Reclassifications 

 

Certain prior year amounts in the Consolidated Financial Statements have been reclassified to conform to the current year's presentation. In particular, the restricted cash classified as “Cash and cash equivalents” has been reclassified to “Restricted cash, net of current portion” in the Condensed Consolidated Balance Sheets as of December 31, 2021 and in the Condensed Consolidated Statement of Cash Flows as of December 31, 2021, June 30, 2021 and December 31, 2020. See “—Cash, Cash Equivalents and Restricted Cash” below.

 

Use of Estimates

 

The preparation of financial statements in conformity with accounting principles generally accepted in the United States requires management to make estimates and assumptions that affect the amounts reported in the Consolidated Financial Statements and accompanying notes. Management evaluates its estimates on an ongoing basis including critical accounting policies. Estimates are based on historical experience and on various other market-specific and other relevant assumptions that the Company believes to be reasonable under the circumstances, the results of which form the basis for making judgments about the carrying values of assets and liabilities that are not readily apparent from other sources. Actual results could differ from those estimates.

 

Cash, Cash Equivalents and Restricted Cash

 

The Company considers all highly liquid investments with an original maturity (at date of purchase) of three months or less to be cash equivalents. Cash and cash equivalents consist of cash on deposit with banks.

 

On May 30, 2019, the Company entered into the Loan Agreement with Oxford Finance LLC, or Oxford, as the Lender. The Loan Agreement requires that the Company always maintain unrestricted cash of not less than $5.0 million in accounts subject to control agreements in favor of the Lender, tested monthly as of the last day of the month. As of June 30, 2022, the Company has classified these unrestricted funds as restricted cash on the Condensed Consolidated Balance Sheets.

 

The following table provides a reconciliation of cash, cash equivalents and restricted cash reported within the Condensed Consolidated Balance Sheets that sum to the total of the same such amounts in the Condensed Consolidated Statement of Cash Flows:

 

  

Balance as of

 
  

June 30, 2022

  

December 31, 2021

 

Cash and cash equivalents

 $15,165  $7,663 

Restricted cash

  5,000    

Restricted cash, net of current portion

     5,000 

Total cash, cash equivalents, and restricted cash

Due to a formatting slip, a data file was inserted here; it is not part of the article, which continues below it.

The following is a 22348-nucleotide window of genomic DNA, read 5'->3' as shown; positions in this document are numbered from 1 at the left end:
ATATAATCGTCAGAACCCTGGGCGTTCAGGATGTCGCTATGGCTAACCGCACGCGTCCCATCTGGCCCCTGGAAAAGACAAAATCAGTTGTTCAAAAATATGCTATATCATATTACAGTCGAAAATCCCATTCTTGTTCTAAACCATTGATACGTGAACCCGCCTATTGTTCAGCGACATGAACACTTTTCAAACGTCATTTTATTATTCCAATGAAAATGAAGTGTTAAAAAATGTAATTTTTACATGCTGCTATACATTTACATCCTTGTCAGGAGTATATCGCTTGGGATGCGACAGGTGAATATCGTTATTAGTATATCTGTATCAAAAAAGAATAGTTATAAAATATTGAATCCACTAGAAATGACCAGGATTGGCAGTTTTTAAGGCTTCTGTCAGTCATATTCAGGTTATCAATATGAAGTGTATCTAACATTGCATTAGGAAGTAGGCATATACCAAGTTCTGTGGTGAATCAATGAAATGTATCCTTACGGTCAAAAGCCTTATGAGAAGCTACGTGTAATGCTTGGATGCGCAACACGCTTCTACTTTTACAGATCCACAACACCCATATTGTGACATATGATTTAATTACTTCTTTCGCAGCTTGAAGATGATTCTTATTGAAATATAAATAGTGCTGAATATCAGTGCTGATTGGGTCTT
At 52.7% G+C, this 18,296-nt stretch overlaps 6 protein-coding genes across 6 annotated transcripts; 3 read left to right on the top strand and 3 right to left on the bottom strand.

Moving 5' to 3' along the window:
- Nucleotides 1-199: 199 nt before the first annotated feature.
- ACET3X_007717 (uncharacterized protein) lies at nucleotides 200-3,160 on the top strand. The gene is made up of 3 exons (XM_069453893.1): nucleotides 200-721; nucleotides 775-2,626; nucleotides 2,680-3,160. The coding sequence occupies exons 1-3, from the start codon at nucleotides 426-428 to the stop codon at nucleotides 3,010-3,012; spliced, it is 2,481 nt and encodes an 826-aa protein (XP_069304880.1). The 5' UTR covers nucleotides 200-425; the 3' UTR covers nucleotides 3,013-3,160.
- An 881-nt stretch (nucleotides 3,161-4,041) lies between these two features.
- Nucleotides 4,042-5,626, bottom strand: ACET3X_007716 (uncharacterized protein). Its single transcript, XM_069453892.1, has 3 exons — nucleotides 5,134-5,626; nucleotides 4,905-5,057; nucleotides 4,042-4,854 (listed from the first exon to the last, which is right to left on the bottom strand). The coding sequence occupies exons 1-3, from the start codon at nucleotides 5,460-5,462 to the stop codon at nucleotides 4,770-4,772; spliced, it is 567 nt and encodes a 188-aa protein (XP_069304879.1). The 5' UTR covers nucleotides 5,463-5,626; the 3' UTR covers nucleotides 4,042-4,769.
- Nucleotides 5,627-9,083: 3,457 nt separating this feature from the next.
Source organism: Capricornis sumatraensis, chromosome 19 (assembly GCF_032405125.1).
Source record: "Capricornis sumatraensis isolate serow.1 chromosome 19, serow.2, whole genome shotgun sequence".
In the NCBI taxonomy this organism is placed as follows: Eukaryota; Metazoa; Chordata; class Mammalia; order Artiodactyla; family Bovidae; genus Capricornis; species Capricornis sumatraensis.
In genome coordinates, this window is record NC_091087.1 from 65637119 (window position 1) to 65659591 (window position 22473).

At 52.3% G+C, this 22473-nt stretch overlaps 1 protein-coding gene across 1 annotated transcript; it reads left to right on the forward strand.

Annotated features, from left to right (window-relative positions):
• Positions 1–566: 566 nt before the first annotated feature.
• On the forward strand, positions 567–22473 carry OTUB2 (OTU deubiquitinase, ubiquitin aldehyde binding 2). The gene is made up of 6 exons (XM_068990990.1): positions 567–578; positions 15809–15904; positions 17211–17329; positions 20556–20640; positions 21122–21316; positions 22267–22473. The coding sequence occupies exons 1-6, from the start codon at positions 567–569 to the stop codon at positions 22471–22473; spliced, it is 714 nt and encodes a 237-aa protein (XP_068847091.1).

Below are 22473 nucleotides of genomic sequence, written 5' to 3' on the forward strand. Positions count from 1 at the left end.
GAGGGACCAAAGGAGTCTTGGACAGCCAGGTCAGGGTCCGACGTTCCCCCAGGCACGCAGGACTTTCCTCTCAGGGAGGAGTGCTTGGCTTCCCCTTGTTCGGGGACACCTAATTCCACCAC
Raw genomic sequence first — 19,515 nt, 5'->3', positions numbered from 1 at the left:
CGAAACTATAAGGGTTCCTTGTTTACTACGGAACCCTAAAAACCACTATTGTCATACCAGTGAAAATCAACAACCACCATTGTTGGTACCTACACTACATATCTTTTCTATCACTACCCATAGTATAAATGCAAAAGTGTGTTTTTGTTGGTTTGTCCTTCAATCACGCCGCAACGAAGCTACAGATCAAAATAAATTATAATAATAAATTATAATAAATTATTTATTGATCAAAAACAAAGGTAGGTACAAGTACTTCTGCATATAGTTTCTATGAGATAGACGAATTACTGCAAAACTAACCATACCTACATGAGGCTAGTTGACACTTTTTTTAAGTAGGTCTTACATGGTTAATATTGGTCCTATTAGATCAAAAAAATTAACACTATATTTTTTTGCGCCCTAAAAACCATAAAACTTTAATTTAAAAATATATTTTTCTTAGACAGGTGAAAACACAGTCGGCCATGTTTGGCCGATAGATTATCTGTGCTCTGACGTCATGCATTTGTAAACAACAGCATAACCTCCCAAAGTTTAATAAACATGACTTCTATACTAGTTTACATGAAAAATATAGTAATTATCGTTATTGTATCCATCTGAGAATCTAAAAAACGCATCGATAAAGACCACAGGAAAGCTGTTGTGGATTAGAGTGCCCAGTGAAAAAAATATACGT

$20,165  $12,663 

 

  

Balance as of

 
  

June 30, 2021

  

December 31, 2020

 

Cash and cash equivalents

 $21,327  $22,274 

Restricted cash, net of current portion

  5,000   5,000 

Total cash, cash equivalents, and restricted cash

 $26,327  $27,274 

 

11

 
 

Restructuring Costs

 

The Company's restructuring costs consist of employee termination benefit costs. Liabilities for costs associated with the cost reduction plan are recognized when the liability is incurred and are measured at fair value. One-time termination benefits are expensed at the date the Company notifies the employee, unless the employee must provide future service, in which case the benefits are expensed ratably over the future service period.

 

In May 2022, the Company initiated a reorganization that eliminated approximately 40% of its employees, primarily within the commercial organization. For the three months ended June 30, 2022, the Company incurred approximately $0.5 million in employee termination benefits related to this restructuring, all which has been paid at June 30, 2022. This headcount reduction was completed in the second quarter of 2022. No additional expenses are anticipated in connection with this cost reduction plan.

 

Significant Accounting Policies

 

The Company’s significant accounting policies are detailed in its Annual Report on Form 10-K for the year ended December 31, 2021. There have been no significant changes to the Company’s significant accounting policies during the six months ended June 30, 2022, from those previously disclosed in its 2021 Annual Report on Form 10-K, except as follows:

 

Acquisitions